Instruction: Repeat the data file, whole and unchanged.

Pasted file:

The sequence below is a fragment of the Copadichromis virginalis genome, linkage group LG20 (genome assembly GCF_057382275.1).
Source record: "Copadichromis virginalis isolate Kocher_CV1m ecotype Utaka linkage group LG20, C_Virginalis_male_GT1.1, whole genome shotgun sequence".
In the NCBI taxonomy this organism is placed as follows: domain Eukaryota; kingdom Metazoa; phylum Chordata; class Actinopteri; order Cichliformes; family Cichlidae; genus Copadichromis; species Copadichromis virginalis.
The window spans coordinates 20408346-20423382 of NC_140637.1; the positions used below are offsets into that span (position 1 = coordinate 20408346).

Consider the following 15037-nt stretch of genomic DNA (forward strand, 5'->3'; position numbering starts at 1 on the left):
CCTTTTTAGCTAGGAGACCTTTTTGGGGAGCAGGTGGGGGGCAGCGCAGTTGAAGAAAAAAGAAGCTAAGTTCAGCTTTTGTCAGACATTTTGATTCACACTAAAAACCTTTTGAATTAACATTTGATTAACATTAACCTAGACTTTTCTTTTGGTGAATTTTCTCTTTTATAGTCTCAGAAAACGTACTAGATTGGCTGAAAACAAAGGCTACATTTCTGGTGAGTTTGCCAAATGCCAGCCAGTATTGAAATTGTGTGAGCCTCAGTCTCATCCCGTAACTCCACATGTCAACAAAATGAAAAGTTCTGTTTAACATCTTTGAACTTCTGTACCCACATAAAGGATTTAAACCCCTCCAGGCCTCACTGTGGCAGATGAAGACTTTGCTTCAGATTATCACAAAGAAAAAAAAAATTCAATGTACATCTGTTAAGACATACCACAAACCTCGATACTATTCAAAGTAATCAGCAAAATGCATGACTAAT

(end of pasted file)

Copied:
The sequence below is a fragment of the Copadichromis virginalis genome, linkage group LG20 (genome assembly GCF_057382275.1).
Source record: "Copadichromis virginalis isolate Kocher_CV1m ecotype Utaka linkage group LG20, C_Virginalis_male_GT1.1, whole genome shotgun sequence".
In the NCBI taxonomy this organism is placed as follows: domain Eukaryota; kingdom Metazoa; phylum Chordata; class Actinopteri; order Cichliformes; family Cichlidae; genus Copadichromis; species Copadichromis virginalis.
The window spans coordinates 20408346-20423382 of NC_140637.1; the positions used below are offsets into that span (position 1 = coordinate 20408346).

Consider the following 15037-nt stretch of genomic DNA (forward strand, 5'->3'; position numbering starts at 1 on the left):
CCTTTTTAGCTAGGAGACCTTTTTGGGGAGCAGGTGGGGGGCAGCGCAGTTGAAGAAAAAAGAAGCTAAGTTCAGCTTTTGTCAGACATTTTGATTCACACTAAAAACCTTTTGAATTAACATTTGATTAACATTAACCTAGACTTTTCTTTTGGTGAATTTTCTCTTTTATAGTCTCAGAAAACGTACTAGATTGGCTGAAAACAAAGGCTACATTTCTGGTGAGTTTGCCAAATGCCAGCCAGTATTGAAATTGTGTGAGCCTCAGTCTCATCCCGTAACTCCACATGTCAACAAAATGAAAAGTTCTGTTTAACATCTTTGAACTTCTGTACCCACATAAAGGATTTAAACCCCTCCAGGCCTCACTGTGGCAGATGAAGACTTTGCTTCAGATTATCACAAAGAAAAAAAAAATTCAATGTACATCTGTTAAGACATACCACAAACCTCGATACTATTCAAAGTAATCAGCAAAATGCATGACTAAT